Tonight I remember lonely days on the empty streets of Jerusalem years ago at the height of the suicide bombing. I remember exactly what I felt as I walked Emek Refaim, and buses passed me with travelers too poor or to brave to avoid the danger of travel. As they passed, I thought to myself about their eyes, I gazed into their eyes, and I thought I saw ghosts, about to die. I wondered if the blast would hit me as they drove past and our blood and souls would mix in eternity. They did not die that night, and neither did I, I think. Once a ghost always a ghost. I am the walking dead of this conflict between Arab and Jew. I carry them all with me in my soul, and I wait to join them one day.
What more can I do but feel their lives …
Maybe we are not in an Arab Spring, but a Human Spring. Maybe it is the flowering of nonviolent resistance, and it is time for Jews and Arabs to march as one in Israel/Palestine, and it is time for Americans to march as one to put the banks back into the controls that helped us flourish in the forties and fifties.
אולי אנחנו לא באביב ערבי, אבל האביב האדם. אולי זה הוא הפריחה של התנגדות לא אלימה, וזה הזמן עבור יהודים וערבים כאחד לצעוד בישראל / פלסטין, וזה הזמן עבור האמריקנים לצעוד כאחד לשים את הבנקים בחזרה את הפקדים עזרו לנו לפרוח שנות הארבעים והחמישים.
ربما نحن لسنا في الربيع العربي، ولكن فصل الربيع الإنسان. ربما هو ازدهار المقاومة اللاعنفية، وحان الوقت لليهود والعرب في مسيرة واحدة في إسرائيل / فلسطين ، وحان الوقت بالنسبة للأميركيين لمسيرة واحدة لوضع المصارف بالعودة الى الضوابط التي ساعدتنا في ازدهار الأربعينات والخمسينات.
(This article was written in collaboration with Aziz Abu Sarah, Co-Executive Director of The Center for World Religions Diplomacy and Conflict Resolution.)
Ever since the disastrous split in Palestinian leadership of several years ago into Fatah and Hamas it has become clear that disunity has been a critical factor standing in the way of Palestinian statehood. Many reconciliation efforts, with several third parties, were attempted and aborted. This time it seems that things are different, despite the enormous ideological divisions and outstanding grievances between Fatah and Hamas.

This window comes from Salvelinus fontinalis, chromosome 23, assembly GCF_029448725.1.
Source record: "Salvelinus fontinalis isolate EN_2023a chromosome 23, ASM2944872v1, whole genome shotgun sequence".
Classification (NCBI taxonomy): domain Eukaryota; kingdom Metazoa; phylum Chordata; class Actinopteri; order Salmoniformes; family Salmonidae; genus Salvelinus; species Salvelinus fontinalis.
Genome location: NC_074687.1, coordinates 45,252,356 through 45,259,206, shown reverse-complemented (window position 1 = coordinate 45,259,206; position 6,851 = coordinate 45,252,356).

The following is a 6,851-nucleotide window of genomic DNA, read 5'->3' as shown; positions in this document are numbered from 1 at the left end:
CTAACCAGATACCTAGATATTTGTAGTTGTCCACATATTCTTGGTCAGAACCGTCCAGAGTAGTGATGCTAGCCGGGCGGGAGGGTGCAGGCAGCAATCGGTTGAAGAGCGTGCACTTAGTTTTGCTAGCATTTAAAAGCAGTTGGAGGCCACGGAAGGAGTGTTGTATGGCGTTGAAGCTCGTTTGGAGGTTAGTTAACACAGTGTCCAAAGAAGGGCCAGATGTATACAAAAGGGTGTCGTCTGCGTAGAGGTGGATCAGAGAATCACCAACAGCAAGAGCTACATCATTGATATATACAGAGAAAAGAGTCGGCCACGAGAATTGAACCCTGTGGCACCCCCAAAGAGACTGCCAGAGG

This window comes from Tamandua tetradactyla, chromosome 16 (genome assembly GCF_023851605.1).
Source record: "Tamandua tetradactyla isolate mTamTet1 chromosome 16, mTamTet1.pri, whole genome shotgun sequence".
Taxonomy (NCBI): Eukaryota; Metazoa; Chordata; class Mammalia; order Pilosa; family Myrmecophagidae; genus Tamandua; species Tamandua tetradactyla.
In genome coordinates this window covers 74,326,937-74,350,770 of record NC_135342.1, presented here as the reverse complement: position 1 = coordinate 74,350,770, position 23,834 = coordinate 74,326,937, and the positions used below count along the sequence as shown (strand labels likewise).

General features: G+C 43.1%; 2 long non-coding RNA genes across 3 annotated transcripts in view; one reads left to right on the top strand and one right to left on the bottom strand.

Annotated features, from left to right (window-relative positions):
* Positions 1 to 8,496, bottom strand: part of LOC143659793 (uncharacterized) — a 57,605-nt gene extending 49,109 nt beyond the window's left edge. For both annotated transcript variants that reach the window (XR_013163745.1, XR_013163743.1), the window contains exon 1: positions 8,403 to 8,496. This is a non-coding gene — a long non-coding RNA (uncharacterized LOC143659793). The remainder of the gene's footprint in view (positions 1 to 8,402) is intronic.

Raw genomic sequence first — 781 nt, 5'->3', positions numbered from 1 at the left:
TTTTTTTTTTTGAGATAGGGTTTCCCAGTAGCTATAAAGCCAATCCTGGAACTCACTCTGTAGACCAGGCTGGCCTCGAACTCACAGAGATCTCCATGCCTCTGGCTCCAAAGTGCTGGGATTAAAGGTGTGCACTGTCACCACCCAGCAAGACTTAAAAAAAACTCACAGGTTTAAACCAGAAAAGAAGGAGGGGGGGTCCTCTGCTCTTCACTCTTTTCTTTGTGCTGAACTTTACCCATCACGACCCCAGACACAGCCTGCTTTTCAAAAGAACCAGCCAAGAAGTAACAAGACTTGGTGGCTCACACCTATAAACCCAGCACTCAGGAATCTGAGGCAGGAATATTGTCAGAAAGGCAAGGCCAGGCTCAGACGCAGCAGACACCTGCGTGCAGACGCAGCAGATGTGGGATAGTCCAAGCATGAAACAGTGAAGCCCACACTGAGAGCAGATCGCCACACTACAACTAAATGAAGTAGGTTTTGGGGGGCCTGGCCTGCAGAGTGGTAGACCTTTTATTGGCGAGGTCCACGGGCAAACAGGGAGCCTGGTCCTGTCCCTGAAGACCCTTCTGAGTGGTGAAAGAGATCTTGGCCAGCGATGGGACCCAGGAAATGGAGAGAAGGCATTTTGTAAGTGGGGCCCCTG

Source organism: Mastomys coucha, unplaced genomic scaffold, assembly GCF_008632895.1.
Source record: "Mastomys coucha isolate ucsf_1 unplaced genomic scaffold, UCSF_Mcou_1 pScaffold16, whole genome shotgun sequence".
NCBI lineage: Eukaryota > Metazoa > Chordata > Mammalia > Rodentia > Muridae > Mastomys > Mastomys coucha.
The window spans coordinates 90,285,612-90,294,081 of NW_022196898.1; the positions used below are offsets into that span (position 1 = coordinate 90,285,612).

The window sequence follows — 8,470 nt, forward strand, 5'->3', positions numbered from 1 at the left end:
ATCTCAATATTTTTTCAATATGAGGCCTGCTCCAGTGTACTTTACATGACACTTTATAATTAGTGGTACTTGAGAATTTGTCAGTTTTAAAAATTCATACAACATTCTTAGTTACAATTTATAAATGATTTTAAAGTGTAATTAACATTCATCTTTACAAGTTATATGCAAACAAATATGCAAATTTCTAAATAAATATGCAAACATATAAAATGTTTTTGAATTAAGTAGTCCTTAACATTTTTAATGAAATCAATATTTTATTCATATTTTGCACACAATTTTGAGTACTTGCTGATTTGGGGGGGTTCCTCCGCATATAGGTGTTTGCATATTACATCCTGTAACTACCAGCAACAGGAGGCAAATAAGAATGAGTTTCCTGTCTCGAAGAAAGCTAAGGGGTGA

Why is this happening now? Clearly, the historic impact of the “Arab Spring” on Egypt and Syria, and across the region, is an enormous game changer. The increasing instability of Syria suggests that there is a strong possibility that A) Hamas may no longer have a stable home in Syria, but, on the other hand, Palestinians now have a much more sympathetic …
By Hind Aboud Kabawat (Senior Research Analyst and Expert in Conflict Resolution, CRDC, George Mason University).
May 20, 2011
Can our beloved Syria be saved from the brink of destruction? This is clearly the question on the minds of millions of our fellow countrymen (and countrywomen). And it is truly astonishing how quickly events have transformed the so-called “facts on the ground” in this country. One of the most locked-down societies in the Middle East quite suddenly erupted in rage, anger and frustration after forty years of political repression and economic stagnation. Just think of it: the first demonstration was on March 15, just a mere two months ago. But so much has changed in the minds, hearts and aspirations of the Syrian people that it is impossible to think that we can ever return to the status quo ante—the Syria of March 14th.
What the …
Reflecting on 2010, it’s clear that racism in Israel has reared its ugly head. A recent poll published by the Israel Democracy Institute found that only 51 percent of Israelis support equal rights between Jews and Arabs, while 53 percent think the state should encourage Arabs to emigrate from the country. Thepoll also established that Jewish Israelis find the idea of living next to an Arab more troubling than any other minority, and that in the event of war, 33 percent of Israelis support the idea of putting Arabs into internment camps.
In the last few months, these findings were given concrete expression in a number of incidents. These include:
A religious ruling signed and endorsed by 50 state-appointed rabbis forbidding Jews from renting or selling apartments to non-Jews. “Racism originated in the Torah,” said Rabbi Yosef Scheinen, head of the Yeshiva in Ashdod and one of the endorsers …